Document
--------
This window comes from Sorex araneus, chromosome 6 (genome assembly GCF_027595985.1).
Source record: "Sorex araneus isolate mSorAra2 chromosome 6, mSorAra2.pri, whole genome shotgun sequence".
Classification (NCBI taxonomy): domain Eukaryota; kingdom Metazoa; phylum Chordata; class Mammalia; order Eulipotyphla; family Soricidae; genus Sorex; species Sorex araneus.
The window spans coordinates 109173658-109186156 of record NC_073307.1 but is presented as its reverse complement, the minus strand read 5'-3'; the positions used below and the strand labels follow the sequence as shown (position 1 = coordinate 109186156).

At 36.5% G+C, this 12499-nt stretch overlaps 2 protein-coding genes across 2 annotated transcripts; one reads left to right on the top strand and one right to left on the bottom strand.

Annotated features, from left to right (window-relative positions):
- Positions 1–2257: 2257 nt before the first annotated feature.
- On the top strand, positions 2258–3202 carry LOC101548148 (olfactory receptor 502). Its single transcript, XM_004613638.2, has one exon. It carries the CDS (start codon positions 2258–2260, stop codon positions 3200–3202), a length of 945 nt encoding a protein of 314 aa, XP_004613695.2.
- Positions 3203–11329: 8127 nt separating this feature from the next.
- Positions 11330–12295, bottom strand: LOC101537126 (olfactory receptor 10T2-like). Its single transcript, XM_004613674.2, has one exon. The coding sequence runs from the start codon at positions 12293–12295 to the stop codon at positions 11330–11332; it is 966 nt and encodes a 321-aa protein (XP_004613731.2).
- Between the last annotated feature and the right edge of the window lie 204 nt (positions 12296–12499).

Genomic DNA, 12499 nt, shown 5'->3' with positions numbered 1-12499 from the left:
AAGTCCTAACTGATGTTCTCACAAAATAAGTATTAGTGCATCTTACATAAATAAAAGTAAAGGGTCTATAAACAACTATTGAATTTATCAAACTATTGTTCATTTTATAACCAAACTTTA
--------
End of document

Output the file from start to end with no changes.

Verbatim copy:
This window comes from Sorex araneus, chromosome 6 (genome assembly GCF_027595985.1).
Source record: "Sorex araneus isolate mSorAra2 chromosome 6, mSorAra2.pri, whole genome shotgun sequence".
Classification (NCBI taxonomy): domain Eukaryota; kingdom Metazoa; phylum Chordata; class Mammalia; order Eulipotyphla; family Soricidae; genus Sorex; species Sorex araneus.
The window spans coordinates 109173658-109186156 of record NC_073307.1 but is presented as its reverse complement, the minus strand read 5'-3'; the positions used below and the strand labels follow the sequence as shown (position 1 = coordinate 109186156).

At 36.5% G+C, this 12499-nt stretch overlaps 2 protein-coding genes across 2 annotated transcripts; one reads left to right on the top strand and one right to left on the bottom strand.

Annotated features, from left to right (window-relative positions):
- Positions 1–2257: 2257 nt before the first annotated feature.
- On the top strand, positions 2258–3202 carry LOC101548148 (olfactory receptor 502). Its single transcript, XM_004613638.2, has one exon. It carries the CDS (start codon positions 2258–2260, stop codon positions 3200–3202), a length of 945 nt encoding a protein of 314 aa, XP_004613695.2.
- Positions 3203–11329: 8127 nt separating this feature from the next.
- Positions 11330–12295, bottom strand: LOC101537126 (olfactory receptor 10T2-like). Its single transcript, XM_004613674.2, has one exon. The coding sequence runs from the start codon at positions 12293–12295 to the stop codon at positions 11330–11332; it is 966 nt and encodes a 321-aa protein (XP_004613731.2).
- Between the last annotated feature and the right edge of the window lie 204 nt (positions 12296–12499).

Genomic DNA, 12499 nt, shown 5'->3' with positions numbered 1-12499 from the left:
AAGTCCTAACTGATGTTCTCACAAAATAAGTATTAGTGCATCTTACATAAATAAAAGTAAAGGGTCTATAAACAACTATTGAATTTATCAAACTATTGTTCATTTTATAACCAAACTTTA